• Jamie Fox

Is reusing Ocean Plastic to create clothing really sustainable?

Updated: Aug 29



The acute rise in pollution over the last few decades has been stark, and the problems that it is causing, and will continue to cause, are reaching a critical juncture. When we envisage ocean pollution, we often picture large bodies of plastic being fished from the sea, blackened marine animals swimming in oil, or large piles of garbage that have washed up on shore.

These visuals are always a blatant reminder of just how grave the condition of the ocean has become. In this article, we’ll look at a much less perceptible problem: micro-plastics and how the fashion industry significantly contributes to this issue. We’ll then assess whether reusing ocean plastic to create clothing is really a sustainable solution for the garment industry.


How do Micro-plastics get into the Ocean? According to New Security Beat, “the plastic we can see is only part of the problem. What we do not see so easily are the microscopic [plastics]... accumulating on beaches, in intertidal zones, and even in Arctic sea ice. These are synthetic micro-fibres: thin pieces of plastic, a sub- category of micro-plastics, that resemble a strand of hair.”

There are various sources of how these tiny particles enter our waters. One of the main culprits is, unfortunately, via our clothes! For fashion companies to cut costs, much of our clothes today are made from cheaper materials that come from plastic. Vox said, “Polyester, nylon, acrylic, and other synthetic fibres — all of which are forms of plastic — are now about 60 percent of the material that makes up our clothes worldwide.”

Check your clothing labels in your wardrobe, and you will probably find these materials listed on the tag. When we wash our clothes, the plastic material breaks down into particles and gets rinsed into our water systems and ultimately into the ocean. A 2016 study by Plymouth University revealed that a 6 kg load of laundry containing acrylic sweaters shed over 700,000 fibres, and a load with polyester garments shed almost 500,000.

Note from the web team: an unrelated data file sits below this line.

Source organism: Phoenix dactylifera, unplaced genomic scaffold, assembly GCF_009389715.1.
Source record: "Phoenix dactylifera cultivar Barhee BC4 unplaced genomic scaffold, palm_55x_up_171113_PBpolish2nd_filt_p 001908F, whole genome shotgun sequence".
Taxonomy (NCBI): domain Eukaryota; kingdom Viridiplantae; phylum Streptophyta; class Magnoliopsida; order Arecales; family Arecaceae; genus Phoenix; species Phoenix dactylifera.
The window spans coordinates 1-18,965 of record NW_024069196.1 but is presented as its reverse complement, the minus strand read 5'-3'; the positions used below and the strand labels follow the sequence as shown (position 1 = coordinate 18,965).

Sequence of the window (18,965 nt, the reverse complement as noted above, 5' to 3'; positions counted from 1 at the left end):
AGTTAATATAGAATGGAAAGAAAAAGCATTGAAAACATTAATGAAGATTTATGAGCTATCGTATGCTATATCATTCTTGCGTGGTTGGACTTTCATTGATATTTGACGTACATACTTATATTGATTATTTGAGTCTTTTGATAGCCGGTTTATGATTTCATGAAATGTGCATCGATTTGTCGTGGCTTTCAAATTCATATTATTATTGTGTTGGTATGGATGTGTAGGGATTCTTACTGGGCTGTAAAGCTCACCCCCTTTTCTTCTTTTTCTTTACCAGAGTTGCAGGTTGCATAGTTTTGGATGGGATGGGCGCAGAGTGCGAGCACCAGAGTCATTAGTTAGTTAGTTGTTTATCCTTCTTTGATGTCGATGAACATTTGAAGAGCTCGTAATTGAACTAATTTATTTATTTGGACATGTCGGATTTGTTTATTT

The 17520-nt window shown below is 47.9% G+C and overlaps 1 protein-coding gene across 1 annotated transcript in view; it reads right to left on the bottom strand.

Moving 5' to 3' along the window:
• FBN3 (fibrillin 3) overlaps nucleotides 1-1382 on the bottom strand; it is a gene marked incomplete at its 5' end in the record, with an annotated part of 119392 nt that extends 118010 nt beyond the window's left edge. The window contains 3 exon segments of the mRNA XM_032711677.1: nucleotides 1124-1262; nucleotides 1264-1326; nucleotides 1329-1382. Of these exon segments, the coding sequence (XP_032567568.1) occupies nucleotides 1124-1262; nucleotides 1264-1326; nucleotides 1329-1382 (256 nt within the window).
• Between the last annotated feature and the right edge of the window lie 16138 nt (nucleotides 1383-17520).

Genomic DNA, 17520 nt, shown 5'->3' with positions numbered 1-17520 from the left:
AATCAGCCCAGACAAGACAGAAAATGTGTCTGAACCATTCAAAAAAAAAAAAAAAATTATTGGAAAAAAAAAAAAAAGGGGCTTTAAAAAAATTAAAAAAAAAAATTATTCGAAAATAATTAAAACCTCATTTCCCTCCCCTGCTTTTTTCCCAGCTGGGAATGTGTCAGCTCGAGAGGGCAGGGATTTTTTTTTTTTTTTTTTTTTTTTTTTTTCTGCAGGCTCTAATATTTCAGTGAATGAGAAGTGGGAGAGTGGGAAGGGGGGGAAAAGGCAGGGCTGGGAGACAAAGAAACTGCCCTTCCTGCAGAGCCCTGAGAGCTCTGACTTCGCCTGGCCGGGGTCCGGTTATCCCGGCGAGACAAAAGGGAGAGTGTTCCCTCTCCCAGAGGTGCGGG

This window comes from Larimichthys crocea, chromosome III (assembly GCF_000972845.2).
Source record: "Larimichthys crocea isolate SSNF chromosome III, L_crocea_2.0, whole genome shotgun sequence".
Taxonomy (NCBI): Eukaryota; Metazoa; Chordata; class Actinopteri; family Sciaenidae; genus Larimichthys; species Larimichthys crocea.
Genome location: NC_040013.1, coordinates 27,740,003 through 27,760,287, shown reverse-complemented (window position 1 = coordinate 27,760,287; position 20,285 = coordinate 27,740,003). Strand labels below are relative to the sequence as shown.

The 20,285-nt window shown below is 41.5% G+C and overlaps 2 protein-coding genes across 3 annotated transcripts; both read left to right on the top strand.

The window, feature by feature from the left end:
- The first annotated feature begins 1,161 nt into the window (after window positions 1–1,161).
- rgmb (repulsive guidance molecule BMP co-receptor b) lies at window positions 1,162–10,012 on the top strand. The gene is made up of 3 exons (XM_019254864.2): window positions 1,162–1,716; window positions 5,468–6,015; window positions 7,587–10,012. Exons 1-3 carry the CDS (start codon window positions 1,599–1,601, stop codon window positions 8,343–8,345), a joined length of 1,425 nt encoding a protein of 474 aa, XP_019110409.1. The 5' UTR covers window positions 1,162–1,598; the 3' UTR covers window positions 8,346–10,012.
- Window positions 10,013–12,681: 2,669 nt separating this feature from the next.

One of the main ways the fashion industry is attempting to combat this issue is to create clothes from ocean plastics. Many brands are now focused on using plastic that has been retrieved from the ocean with the specific intention of making clothes from them. But is this actually eco- friendly, or are they just trying to cover up this significant problem they contribute to?


Taking a Closer Look The idea of using ocean plastic to produce clothes was initially met with optimism. However, as this developed, there have been several concerns raised. There has been a call for fashion brands trying to increase their recycled material production to avoid claiming that these clothing items are ‘sustainable,’ as it is misleading. There are a few different reasons for this. Recycled plastics break down quicker compared to regular, or what is known as virgin materials. Clean Sailors, a non-profit organisation raising ocean conservation awareness, says, “Researchers have noticed that clothing made from recycled plastics actually shed these harmful microfibres at rates over double that of clothing made from virgin materials.”